Antibody detects indicators of disease
The right antibody enables the identification of markers indicating a possible disease in a blood or urine sample, for example. This way, the patient can receive treatment as quickly as possible. Henri Arola, who graduated from the Aalto University as Master of Science (Technology), developed in his Master’s thesis new and promising antibodies that can be used in the diagnostics of thyroid hormones and catecholamines.
The high-quality research performed at the VTT Technical Research Centre of Finland earned Arola the prize for the best thesis of 2011 in the field of biotechnology. The recognition is awarded by the Division of Biotechnology of the Association of Finnish Chemical Societies.
The antibodies are able to identify even very small molecules, such as hormones, vitamins or toxins.
Recombinant antibodies like the ones developed by Arola can be used, among other things, in new quick tests.
The molecules to be detected, i.e. antigens, bind effectively with their antibodies, meaning that the quick test will provide rapid results on whether the sample contains the markers or not.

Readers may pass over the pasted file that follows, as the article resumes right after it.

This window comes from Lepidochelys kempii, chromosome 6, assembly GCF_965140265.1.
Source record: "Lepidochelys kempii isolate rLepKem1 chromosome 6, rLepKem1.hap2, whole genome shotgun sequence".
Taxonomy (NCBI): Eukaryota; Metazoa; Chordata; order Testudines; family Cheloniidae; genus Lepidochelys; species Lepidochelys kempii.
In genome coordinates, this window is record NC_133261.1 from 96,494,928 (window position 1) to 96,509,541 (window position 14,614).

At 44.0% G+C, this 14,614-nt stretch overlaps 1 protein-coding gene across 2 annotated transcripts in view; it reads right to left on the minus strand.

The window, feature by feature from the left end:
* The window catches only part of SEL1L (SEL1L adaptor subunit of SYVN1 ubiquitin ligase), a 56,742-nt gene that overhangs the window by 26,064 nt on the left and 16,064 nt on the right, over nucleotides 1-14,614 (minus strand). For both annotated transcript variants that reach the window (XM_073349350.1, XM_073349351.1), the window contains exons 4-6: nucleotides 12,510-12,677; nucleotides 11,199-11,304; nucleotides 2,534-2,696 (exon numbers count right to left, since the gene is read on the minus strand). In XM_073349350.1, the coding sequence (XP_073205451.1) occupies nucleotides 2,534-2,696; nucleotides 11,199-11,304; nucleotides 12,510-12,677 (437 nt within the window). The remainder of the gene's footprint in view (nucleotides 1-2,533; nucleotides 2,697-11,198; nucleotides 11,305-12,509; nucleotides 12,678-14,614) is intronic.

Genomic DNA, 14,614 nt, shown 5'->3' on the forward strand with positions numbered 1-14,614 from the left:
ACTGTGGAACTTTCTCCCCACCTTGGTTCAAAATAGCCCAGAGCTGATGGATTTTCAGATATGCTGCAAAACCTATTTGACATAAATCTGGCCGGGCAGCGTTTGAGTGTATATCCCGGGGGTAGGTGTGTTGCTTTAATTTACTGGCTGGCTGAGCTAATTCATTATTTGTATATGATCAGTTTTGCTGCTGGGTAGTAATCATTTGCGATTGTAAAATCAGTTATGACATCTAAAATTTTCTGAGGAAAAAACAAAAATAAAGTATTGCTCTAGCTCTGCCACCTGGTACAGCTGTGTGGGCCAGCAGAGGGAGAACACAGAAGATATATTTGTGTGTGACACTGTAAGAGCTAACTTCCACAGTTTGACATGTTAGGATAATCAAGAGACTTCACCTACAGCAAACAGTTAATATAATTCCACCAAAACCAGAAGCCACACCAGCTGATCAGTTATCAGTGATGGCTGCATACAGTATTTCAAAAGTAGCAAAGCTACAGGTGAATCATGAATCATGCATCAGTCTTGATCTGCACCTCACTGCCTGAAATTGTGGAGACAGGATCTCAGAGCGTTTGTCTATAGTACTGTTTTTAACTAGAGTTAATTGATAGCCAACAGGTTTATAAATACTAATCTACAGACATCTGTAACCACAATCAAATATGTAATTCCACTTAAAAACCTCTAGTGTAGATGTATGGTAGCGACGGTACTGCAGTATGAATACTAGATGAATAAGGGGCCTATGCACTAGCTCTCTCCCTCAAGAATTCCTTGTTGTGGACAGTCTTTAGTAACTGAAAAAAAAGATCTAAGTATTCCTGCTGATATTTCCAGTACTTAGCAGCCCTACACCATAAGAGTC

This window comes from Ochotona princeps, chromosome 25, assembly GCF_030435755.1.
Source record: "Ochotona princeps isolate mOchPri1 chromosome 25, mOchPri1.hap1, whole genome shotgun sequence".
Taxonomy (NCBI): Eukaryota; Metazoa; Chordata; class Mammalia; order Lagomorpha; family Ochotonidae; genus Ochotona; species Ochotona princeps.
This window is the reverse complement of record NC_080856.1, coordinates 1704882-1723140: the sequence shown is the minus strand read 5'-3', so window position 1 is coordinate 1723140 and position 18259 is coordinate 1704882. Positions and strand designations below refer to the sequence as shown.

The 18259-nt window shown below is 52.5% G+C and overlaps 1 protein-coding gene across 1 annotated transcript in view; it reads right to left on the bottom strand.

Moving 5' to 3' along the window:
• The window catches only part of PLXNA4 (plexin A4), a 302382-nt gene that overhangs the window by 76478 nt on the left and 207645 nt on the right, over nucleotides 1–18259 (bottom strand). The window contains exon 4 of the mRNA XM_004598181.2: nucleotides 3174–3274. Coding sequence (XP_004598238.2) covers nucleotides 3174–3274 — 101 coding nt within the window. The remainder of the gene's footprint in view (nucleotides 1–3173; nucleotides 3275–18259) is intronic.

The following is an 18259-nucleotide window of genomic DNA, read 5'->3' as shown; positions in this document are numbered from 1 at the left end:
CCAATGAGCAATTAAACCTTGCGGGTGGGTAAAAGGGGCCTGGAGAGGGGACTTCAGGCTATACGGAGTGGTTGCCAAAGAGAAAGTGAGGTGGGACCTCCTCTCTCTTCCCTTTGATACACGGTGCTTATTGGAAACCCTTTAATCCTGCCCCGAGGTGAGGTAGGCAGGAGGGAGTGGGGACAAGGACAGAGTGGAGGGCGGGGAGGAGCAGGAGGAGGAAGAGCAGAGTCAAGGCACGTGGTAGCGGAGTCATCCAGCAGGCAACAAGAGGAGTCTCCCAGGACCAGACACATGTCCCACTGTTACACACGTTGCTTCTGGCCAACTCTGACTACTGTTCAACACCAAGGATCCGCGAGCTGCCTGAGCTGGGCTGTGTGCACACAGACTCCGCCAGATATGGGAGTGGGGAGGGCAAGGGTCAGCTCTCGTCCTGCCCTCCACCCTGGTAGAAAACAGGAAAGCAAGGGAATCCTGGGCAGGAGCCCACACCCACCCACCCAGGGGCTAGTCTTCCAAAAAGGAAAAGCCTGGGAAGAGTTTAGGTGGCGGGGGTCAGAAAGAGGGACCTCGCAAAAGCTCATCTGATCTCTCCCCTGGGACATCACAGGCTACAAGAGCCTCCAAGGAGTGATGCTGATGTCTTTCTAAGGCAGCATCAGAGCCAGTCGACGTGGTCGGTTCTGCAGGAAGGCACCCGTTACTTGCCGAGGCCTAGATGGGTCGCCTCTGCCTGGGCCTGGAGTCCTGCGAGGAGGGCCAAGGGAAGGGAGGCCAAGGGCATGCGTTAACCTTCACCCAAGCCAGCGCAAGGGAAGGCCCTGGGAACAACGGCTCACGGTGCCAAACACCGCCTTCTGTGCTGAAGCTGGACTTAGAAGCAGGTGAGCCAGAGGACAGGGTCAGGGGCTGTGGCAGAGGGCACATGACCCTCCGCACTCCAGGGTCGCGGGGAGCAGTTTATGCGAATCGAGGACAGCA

In addition to medical diagnostics, the quick tests are needed in areas such as in food hygiene and when examining environmental samples.
Mould toxins as a new research topic
"Recombinant antibodies can be produced inexpensively in great quantities by growing bacteria containing the antibody gene in fermenters," explains Henri Arola.
"Once the amino acid sequences and crystal structures of the antibodies are known, it is possible to plan changes in the desired gene regions using computer programs, and, for example, produce antibodies that bind with their antigen even better."
Arola is current continuing his research as an employee at VTT. He is working on his doctoral dissertation and focusing on a new type of antibodies.
"We are developing antibodies for mould toxins. Our aim is to develop methods for performing quick tests that can be used in the food industry to determine whether grain or other food samples contain traces of mould toxins."
Henri Arola presented his Master’s thesis at the 15th Anniversary Seminar of Finnish Bioindustries FIB, where he was awarded the EUR 1,000 prize.
Photo: Carmela Kantor-Aaltonen